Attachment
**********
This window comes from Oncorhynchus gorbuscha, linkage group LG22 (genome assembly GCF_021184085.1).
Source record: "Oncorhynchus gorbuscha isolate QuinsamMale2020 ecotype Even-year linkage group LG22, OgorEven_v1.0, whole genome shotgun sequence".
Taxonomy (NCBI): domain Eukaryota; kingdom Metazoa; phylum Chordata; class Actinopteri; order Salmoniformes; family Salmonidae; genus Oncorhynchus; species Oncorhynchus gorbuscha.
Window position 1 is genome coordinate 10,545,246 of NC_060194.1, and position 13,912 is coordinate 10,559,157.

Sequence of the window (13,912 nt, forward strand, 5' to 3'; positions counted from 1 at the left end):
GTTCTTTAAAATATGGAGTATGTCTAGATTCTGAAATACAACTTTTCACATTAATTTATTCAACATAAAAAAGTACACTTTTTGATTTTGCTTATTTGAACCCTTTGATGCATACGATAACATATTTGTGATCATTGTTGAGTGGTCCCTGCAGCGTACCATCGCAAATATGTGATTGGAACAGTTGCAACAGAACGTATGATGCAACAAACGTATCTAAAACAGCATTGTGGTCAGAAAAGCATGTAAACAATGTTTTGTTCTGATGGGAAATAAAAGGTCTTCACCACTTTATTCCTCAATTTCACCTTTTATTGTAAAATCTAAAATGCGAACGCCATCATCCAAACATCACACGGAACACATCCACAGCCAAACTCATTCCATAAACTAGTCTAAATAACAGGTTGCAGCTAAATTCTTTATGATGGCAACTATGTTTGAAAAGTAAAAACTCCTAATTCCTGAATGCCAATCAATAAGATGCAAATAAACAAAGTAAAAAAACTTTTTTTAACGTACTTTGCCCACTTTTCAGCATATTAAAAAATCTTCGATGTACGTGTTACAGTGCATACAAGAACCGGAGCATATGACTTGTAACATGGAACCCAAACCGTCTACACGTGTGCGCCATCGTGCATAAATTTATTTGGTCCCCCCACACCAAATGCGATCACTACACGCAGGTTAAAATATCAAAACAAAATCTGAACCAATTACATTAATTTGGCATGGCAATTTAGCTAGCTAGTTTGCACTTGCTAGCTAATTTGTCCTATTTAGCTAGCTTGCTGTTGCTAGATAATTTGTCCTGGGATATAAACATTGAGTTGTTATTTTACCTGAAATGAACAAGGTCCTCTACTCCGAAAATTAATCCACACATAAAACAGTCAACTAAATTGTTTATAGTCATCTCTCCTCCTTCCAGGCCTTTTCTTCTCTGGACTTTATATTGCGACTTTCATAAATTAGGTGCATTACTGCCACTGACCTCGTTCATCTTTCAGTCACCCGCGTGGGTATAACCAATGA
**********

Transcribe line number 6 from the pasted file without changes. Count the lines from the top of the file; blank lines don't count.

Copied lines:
GTTCTTTAAAATATGGAGTATGTCTAGATTCTGAAATACAACTTTTCACATTAATTTATTCAACATAAAAAAGTACACTTTTTGATTTTGCTTATTTGAACCCTTTGATGCATACGATAACATATTTGTGATCATTGTTGAGTGGTCCCTGCAGCGTACCATCGCAAATATGTGATTGGAACAGTTGCAACAGAACGTATGATGCAACAAACGTATCTAAAACAGCATTGTGGTCAGAAAAGCATGTAAACAATGTTTTGTTCTGATGGGAAATAAAAGGTCTTCACCACTTTATTCCTCAATTTCACCTTTTATTGTAAAATCTAAAATGCGAACGCCATCATCCAAACATCACACGGAACACATCCACAGCCAAACTCATTCCATAAACTAGTCTAAATAACAGGTTGCAGCTAAATTCTTTATGATGGCAACTATGTTTGAAAAGTAAAAACTCCTAATTCCTGAATGCCAATCAATAAGATGCAAATAAACAAAGTAAAAAAACTTTTTTTAACGTACTTTGCCCACTTTTCAGCATATTAAAAAATCTTCGATGTACGTGTTACAGTGCATACAAGAACCGGAGCATATGACTTGTAACATGGAACCCAAACCGTCTACACGTGTGCGCCATCGTGCATAAATTTATTTGGTCCCCCCACACCAAATGCGATCACTACACGCAGGTTAAAATATCAAAACAAAATCTGAACCAATTACATTAATTTGGCATGGCAATTTAGCTAGCTAGTTTGCACTTGCTAGCTAATTTGTCCTATTTAGCTAGCTTGCTGTTGCTAGATAATTTGTCCTGGGATATAAACATTGAGTTGTTATTTTACCTGAAATGAACAAGGTCCTCTACTCCGAAAATTAATCCACACATAAAACAGTCAACTAAATTGTTTATAGTCATCTCTCCTCCTTCCAGGCCTTTTCTTCTCTGGACTTTATATTGCGACTTTCATAAATTAGGTGCATTACTGCCACTGACCTCGTTCATCTTTCAGTCACCCGCGTGGGTATAACCAATGA